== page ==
When I was 10 years old, one of my best friends, Donnie Peck, was moving to Connecticut from our Glen Head neighborhood. I didn’t have much money so as a farewell gift, I gave him four boxes of my baseball cards.
I was not a smart kid.
When I was 12 years old, I traded 125 baseball cards to my best friend, Mark Morganelli, for one Mel Stottlemyre Sr. card. Stottlemyre was my favorite Yankee player, and “Mel” was my father’s name.
I was not a smart kid.
Back then, a baseball card was worth about a penny, but today those cards I gave Donnie could retrieve a small fortune. In the intervening years I’ve lost track of him, but I keep imagining he’s retired to an island in the Bahamas with the money he made selling my cards.
Mark, who told me he sold my cards and made a handsome profit, has done quite well. He owns a jazz club in upstate Tarrytown, and when I visit his beautiful place, I muse to myself: “I think I contributed to this!”
So it was a pleasant surprise on "Day 208 of Cleaning My House During the Pandemic" when I came upon old notebooks containing long-lost family photos, school mementos — and about 60 baseball cards! Most were from 1966 and a bunch were from 1968. I immediately announced my discovery on Facebook, asking for interested buyers to contact me.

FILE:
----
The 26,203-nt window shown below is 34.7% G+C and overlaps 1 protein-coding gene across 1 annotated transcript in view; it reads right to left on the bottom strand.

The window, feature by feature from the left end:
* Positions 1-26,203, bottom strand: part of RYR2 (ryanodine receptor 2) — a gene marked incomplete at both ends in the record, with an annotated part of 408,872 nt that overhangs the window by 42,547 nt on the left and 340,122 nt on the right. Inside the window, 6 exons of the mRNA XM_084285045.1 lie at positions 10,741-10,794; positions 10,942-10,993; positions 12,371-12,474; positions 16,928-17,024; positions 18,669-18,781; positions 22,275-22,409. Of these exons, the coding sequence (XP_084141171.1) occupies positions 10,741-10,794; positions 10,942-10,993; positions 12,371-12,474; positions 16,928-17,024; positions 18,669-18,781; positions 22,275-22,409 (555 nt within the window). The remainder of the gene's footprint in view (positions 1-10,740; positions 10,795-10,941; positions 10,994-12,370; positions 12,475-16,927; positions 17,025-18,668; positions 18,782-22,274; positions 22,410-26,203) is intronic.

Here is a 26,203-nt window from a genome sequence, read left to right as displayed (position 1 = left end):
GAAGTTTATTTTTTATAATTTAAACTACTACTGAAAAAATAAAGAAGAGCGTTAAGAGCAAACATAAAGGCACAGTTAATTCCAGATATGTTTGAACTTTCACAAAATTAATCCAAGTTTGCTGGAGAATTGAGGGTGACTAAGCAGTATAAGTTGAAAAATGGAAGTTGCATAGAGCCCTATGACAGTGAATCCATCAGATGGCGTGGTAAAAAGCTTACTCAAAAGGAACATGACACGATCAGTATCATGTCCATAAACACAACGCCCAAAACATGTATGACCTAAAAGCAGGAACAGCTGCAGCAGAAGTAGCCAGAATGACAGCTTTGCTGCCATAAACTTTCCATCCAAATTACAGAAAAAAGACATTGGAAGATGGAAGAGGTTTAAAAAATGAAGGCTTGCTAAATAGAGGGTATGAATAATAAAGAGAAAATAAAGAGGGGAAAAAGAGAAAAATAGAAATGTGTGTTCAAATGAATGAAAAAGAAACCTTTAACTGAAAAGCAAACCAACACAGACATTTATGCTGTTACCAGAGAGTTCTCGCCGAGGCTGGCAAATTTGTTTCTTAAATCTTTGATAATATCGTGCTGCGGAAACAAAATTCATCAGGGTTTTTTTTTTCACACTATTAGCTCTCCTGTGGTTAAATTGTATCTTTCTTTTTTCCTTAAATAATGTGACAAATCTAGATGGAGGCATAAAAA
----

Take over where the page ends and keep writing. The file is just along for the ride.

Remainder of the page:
It’s amazing how the baseball card world has changed since I bought a five-card package — plus a stick of gum — for 5 cents. Today it’s Big Business!
A 1909 Honus Wagner card — Hall of Fame shortstop Wagner played 21 seasons for the Pittsburgh Pirates — was recently sold for $6.6 million; Mickey Mantle’s 1952 Yankee rookie card fetched $5.2 million; Babe Ruth’s 1916 card (pre-Yankees) went for $2.46 million. Among today's stars, Angels outfielder Mike Trout's 2011 rookie card went to the top bidder at auction for $3.93 million.
As I surveyed my collection, alas, there was no 1909 Honus Wagner card. No Babe Ruth. There was a Mantle card, but like many of the others in my collection, it was taped into a notebook and removing the tape removed the card’s edges, knocking down its worth.
Indeed, when I looked at the responses on Facebook, others knew the situation. “The tape destroyed them,” wrote one.
Someone else: “I’ll give you 20 bucks.”
Another offered $150.
But a fellow named Chuck said, “$500 for the bunch.”
I invited him over to examine my cards. I thought he’d dismiss some of them and want to give me less money. Indeed, if he was offering $500, surely they were worth more as he wants to make a profit when he resells them.
After flicking through the cards, pointing out the tape marks and noting that a few had been “yellowed from the sun,” he looked at me and asked, “$500?"
$500?! It might not have been enough to open a jazz club or buy lakefront property in the Bahamas, but I took it.
And, as I resumed my cleaning on whatever day that was, I spotted my old Little League equipment. There’s my glove, baseballs and my bat.
My bat! Hit a homer with it when the centerfielder fell down. Hmm. I wonder if someone wants an original “Saul Schachter” bat. I’ll even autograph it!
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